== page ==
To examine the evidence, I ran statistical models of unionization and taxation over the 2000-2008 period. The dependent variable in the first analysis is state and local tax collections as a percentage of state personal income, excluding mineral severance and gas taxes (since large and resource-abundant states will otherwise look like states with large tax burdens), in Fiscal Year 2007-8, the latest year for which data are available. The main independent variable is (more…)

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At Volokh, Ilya Somin presents the evidence that people vote for economic freedom with their feet internationally and domestically. Pileus on inter-state migration here.

Update:  Somin has more on this issue here.  And of course, please feel free to examine the original study comparing the states cited by both Eric Crampton and Somin.

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At the NY Times‘ Economix blog, Ed Glaeser takes up explanations for the relative population growth enjoyed by Texas, Florida, Georgia, Arizona, and Nevada, compared to relative decline in New York, Massachusetts, and Connecticut. If we ignore international migration, which tends to increase the population of Mexican border states especially, and natural increase, then the population shift is really the result of inter-state migration. So why have people been leaving most of the Northeast and fleeing to the South and Southwest?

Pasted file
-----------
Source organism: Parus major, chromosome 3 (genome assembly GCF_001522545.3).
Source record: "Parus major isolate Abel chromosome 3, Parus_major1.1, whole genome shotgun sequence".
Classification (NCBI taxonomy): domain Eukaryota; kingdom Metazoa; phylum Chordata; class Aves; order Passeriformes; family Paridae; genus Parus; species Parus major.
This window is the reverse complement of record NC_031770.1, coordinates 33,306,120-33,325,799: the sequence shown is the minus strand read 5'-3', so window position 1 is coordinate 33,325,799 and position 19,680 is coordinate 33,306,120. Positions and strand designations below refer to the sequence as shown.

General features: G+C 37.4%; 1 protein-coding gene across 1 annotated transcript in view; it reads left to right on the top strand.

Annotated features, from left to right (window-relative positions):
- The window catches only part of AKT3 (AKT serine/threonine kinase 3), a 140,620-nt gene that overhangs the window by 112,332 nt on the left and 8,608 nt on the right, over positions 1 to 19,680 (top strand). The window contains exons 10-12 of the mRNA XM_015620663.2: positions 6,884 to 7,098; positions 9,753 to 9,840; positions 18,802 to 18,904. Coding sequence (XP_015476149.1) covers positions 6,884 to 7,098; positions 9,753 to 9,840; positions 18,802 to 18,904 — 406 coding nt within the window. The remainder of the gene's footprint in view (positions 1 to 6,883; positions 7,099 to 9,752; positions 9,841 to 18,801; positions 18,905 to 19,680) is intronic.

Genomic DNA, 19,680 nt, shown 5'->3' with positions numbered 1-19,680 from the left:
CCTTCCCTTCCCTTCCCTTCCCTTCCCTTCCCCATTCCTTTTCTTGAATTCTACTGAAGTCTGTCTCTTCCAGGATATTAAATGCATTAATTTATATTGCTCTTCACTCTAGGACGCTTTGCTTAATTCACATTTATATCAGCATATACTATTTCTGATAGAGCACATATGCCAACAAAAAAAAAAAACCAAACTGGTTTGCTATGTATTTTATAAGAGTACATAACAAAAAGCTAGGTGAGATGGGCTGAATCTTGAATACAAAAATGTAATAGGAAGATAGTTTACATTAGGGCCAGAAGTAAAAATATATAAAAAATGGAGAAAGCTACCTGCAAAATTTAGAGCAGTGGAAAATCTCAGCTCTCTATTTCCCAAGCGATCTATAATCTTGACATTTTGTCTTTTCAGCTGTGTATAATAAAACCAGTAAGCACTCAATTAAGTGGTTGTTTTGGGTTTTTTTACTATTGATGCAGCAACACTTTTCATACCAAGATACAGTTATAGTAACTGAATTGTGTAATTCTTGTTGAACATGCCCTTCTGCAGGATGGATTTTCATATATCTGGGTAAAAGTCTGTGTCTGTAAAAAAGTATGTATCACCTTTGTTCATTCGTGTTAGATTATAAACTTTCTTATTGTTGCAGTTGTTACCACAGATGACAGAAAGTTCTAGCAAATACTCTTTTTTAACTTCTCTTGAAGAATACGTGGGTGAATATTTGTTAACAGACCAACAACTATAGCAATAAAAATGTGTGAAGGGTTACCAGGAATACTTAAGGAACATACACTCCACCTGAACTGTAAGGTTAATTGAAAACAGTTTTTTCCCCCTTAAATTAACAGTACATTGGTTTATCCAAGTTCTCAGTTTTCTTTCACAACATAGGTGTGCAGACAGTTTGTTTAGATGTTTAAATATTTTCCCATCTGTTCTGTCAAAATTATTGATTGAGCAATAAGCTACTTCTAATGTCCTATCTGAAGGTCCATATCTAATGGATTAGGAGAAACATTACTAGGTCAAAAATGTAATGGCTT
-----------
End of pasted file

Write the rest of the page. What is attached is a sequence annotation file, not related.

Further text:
Glaeser notes two explanations: sunshine and public policy. People tend to leave cold states for warm states. But that fact alone can’t explain all or even most of the migration that we see. Here’s Glaeser on the policy explanation: (more…)

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Clearly, the recession caused state revenues to fall short of projections, opening up budget deficits. However, some states dealt with more serious fiscal problems than others. California’s, New York’s, and Illinois’ woes have been in the news quite a bit lately.

A new paper by Matt Mitchell at the Mercatus Center finds that states with more less spending as a percentage of income, more growth in spending per capita in the two decades prior, less stringent balanced budget requirements, and less economic freedom have had bigger budget gaps. From the study:

Using Jason Sorens and William Ruger’s measure of economic freedom, I found that other factors being equal, the most-economically free states tended to have budget gaps that were 25 percentage points smaller than the least-free states.